Scientists find new way to upgrade natural gas
America's current energy boom may take a new direction thanks to the discovery of a new way to turn raw natural gas into upgraded liquid alcohol fuel.
In the March 14 issue of Science magazine, chemists from Brigham Young University and The Scripps Research Institute detail a process that could reduce dependence on petroleum.
The most unexpected breakthrough in the paper was that ordinary "main group" metals like thallium and lead can trigger the conversion of natural gas to liquid alcohol. The research teams saw in experiments that natural gas to alcohol conversion occurs at 180 degrees Celsius – just a fraction of the heat needed with traditional "transition metal" catalysts (1400-1600 degrees Celsius). The BYU team was crucial in using theory to understand how and why this process works at low temperatures and under mild conditions.
"This is a highly novel piece of work that opens the way to upgrading of natural gas to useful chemicals with simple materials and moderate conditions," said Robert Crabtree, a chemistry professor at Yale who is familiar with the new study.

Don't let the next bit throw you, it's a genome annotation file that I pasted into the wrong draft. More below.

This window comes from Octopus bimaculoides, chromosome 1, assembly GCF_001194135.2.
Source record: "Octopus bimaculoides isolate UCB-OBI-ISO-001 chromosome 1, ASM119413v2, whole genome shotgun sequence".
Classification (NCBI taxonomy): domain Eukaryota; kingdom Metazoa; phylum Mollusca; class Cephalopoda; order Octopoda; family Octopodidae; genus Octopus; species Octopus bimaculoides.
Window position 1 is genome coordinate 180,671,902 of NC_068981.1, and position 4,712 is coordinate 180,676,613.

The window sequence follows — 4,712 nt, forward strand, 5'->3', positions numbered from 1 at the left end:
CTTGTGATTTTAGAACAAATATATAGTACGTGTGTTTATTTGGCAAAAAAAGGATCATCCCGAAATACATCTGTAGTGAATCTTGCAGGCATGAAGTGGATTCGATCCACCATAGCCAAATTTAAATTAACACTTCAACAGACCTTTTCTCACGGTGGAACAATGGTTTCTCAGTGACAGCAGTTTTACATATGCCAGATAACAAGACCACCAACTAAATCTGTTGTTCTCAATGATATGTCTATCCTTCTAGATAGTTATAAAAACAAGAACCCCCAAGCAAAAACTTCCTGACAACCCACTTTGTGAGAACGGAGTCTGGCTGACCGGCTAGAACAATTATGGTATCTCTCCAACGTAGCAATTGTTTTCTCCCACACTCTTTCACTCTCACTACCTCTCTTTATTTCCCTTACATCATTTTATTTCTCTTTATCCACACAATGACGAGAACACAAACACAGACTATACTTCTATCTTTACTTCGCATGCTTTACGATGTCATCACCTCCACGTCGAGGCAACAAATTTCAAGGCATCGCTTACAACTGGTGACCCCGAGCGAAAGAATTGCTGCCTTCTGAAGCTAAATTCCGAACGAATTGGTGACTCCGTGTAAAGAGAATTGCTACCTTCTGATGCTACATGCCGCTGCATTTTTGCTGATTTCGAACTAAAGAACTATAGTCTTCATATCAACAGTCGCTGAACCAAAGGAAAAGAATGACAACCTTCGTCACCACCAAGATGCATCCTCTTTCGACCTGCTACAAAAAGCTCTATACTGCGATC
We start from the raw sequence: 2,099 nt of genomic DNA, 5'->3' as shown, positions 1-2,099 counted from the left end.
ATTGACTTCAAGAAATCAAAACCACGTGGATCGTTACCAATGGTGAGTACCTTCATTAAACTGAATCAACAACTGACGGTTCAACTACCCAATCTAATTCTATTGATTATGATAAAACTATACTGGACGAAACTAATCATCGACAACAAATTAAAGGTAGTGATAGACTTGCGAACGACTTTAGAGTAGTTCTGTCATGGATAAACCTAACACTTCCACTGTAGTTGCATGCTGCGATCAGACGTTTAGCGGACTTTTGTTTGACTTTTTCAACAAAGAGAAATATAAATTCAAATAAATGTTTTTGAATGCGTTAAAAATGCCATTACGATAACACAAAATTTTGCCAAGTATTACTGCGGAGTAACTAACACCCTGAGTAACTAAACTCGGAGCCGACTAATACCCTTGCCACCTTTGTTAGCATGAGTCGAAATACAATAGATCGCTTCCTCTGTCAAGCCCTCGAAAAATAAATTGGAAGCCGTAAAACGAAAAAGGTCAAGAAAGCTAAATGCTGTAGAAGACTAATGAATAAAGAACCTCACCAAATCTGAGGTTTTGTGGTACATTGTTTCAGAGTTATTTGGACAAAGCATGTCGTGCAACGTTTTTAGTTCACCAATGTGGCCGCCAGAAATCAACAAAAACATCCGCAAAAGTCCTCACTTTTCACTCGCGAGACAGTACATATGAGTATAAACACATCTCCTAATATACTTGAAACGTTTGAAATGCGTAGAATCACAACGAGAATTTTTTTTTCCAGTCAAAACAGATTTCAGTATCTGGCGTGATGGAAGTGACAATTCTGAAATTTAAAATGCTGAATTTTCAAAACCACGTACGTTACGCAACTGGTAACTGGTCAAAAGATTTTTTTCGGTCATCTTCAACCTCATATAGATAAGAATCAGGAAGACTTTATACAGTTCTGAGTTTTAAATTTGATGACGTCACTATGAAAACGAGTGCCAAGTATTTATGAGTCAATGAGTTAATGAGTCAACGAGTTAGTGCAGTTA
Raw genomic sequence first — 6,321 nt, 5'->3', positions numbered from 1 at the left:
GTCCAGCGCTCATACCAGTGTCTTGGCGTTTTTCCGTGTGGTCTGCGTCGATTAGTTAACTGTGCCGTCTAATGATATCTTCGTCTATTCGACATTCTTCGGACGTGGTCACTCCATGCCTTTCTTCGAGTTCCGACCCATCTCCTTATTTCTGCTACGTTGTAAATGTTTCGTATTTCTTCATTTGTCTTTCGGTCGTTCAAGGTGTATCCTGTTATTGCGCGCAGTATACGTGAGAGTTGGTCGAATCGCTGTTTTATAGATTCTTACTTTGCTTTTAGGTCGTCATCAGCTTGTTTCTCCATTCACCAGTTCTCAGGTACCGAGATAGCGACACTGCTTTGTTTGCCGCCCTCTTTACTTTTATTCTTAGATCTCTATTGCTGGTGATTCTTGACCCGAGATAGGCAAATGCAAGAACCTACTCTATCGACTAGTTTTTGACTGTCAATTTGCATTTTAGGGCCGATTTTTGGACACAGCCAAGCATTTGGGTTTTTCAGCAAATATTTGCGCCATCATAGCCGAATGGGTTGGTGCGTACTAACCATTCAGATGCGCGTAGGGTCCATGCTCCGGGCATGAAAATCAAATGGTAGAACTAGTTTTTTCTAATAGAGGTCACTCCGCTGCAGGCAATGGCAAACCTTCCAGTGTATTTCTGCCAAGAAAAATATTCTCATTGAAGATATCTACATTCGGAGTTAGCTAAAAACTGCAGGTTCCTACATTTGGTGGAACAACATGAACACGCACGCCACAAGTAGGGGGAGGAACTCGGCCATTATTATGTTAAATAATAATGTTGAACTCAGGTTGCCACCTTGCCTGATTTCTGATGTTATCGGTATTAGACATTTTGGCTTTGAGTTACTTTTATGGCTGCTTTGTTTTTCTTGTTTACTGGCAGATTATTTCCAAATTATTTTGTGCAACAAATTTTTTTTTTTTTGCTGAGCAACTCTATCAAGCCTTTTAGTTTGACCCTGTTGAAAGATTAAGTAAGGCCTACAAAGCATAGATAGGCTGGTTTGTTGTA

The discovery comes at a time when natural gas production is booming in America – a trend that is expected to continue for the next 30 years. The new process actually cuts out one step of the process for fuel production. Ordinarily the three main parts of raw natural gas – methane, ethane and propane – are separated before they are turned into fuels or other useful chemicals.
"Hardly anybody actually tries to do reactions on a genuine mixture that you would get from natural gas," said Daniel Ess, a BYU chemistry professor and one of the study authors. "Turns out we can just directly use the mixture of what comes out of natural gas and convert all three of them together."
The potential benefits aren't limited to the production of fuel, Ess said. Many chemicals derived from natural gas, such as methanol, are also important in manufacturing.
"Whether you use methanol to burn as a fuel or as a chemical commodity for products, this process cuts down energy usage," Ess said.
This happens to be the second time in 2014 that Ess has seen his research appear in Science, which consistently ranks as one of the top two scientific journals in the world. In January the journal published another paper he co-authored about synthesizing molecular compounds. This semester he's also teaching organic chemistry to 150 undergraduate students at BYU.
Original release: http://www.eurekalert.org/pub_releases/2014-03/byu-sfn031014.php